We have just finished a two week over view of a number of Delaware cases. Many could comfortably fit into the category of "management friendly."
Delaware profits from its preeminant role in the realm of corporate governance. Go here and here. Moreover, the state does more than attract the largest public companies. See How Delaware Thrives as a Corporate Tax Haven ("Nearly half of all public corporations in the United States are incorporated in Delaware. Last year, 133,297 businesses set up here. And, at last count, Delaware had more corporate entities, public and private, than people — 945,326 to 897,934."). And what does Delaware get from this regulatory regime?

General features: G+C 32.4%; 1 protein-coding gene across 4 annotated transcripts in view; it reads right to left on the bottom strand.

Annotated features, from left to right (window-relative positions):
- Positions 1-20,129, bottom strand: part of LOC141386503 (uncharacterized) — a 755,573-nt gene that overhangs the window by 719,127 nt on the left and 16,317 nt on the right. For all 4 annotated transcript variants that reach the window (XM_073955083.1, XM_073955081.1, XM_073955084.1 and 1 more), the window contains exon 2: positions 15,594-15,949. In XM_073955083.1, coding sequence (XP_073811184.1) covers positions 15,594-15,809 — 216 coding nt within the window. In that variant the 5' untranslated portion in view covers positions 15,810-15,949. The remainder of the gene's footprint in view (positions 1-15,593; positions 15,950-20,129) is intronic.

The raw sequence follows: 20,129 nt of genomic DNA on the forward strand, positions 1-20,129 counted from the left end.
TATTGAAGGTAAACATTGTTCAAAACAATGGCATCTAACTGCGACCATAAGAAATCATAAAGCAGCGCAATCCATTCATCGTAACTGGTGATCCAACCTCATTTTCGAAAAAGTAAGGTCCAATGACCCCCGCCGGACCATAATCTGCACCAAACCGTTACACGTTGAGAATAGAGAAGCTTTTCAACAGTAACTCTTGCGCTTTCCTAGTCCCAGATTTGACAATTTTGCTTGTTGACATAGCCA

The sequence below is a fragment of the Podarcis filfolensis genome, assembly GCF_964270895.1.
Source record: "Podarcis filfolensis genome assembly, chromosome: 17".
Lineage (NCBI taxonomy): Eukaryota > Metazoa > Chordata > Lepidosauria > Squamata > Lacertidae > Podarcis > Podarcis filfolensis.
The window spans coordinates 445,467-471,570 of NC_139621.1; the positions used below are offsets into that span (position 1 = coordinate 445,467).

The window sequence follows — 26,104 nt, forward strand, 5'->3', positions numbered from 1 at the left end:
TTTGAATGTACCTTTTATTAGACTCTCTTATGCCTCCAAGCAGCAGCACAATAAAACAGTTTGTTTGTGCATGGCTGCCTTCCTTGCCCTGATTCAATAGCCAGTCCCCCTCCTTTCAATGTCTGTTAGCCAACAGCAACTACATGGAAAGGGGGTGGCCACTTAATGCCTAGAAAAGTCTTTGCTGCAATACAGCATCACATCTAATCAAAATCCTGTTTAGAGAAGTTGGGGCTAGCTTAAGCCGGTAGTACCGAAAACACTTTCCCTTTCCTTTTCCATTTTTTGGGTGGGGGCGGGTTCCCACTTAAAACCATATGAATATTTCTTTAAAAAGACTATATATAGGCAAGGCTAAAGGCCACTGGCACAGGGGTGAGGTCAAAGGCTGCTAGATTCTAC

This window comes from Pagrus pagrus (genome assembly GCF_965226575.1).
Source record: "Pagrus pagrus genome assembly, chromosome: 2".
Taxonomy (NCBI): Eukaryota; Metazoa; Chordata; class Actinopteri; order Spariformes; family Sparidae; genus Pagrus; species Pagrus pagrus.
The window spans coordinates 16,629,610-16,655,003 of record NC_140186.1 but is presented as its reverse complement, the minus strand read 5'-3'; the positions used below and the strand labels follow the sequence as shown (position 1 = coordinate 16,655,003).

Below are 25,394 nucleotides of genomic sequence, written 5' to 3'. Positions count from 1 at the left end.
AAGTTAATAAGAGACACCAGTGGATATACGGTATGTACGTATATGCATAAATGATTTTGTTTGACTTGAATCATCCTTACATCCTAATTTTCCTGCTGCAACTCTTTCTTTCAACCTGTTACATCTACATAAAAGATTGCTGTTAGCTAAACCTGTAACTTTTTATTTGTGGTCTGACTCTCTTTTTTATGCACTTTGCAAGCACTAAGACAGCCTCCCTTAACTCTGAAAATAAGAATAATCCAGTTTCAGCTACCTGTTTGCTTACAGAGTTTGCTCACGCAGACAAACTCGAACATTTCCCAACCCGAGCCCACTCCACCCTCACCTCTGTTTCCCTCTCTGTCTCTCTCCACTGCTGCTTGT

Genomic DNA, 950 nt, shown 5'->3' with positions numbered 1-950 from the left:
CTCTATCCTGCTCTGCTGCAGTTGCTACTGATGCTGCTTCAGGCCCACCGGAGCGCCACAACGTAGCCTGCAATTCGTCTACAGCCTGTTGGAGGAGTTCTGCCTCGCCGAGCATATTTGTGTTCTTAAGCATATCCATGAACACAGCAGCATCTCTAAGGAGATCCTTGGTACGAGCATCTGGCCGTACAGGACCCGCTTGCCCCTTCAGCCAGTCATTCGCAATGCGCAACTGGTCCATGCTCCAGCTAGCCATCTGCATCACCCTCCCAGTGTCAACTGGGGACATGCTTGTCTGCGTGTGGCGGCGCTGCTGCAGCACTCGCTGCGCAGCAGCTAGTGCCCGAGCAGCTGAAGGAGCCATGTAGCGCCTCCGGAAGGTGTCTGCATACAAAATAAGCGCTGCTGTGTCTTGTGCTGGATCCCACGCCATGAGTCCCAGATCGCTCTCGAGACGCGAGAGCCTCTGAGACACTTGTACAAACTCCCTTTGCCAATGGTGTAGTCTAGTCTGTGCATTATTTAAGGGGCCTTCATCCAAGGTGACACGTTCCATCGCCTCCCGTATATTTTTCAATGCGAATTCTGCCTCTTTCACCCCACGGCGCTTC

Delaware’s tax laws are a bonanza for the state. At a time when many states are being squeezed by a difficult economy, Delaware collected roughly $860 million in taxes and fees from its absentee corporate residents in 2011. That money accounted for a quarter of the state’s total budget.
Whatever the merits (or demerits) of the Delaware approach to corporate governance, any shift away from the current approach would potentially give companies a reason to consider incorporating in other states. To the extent that they did, there would be a financial penalty imposed on Delaware.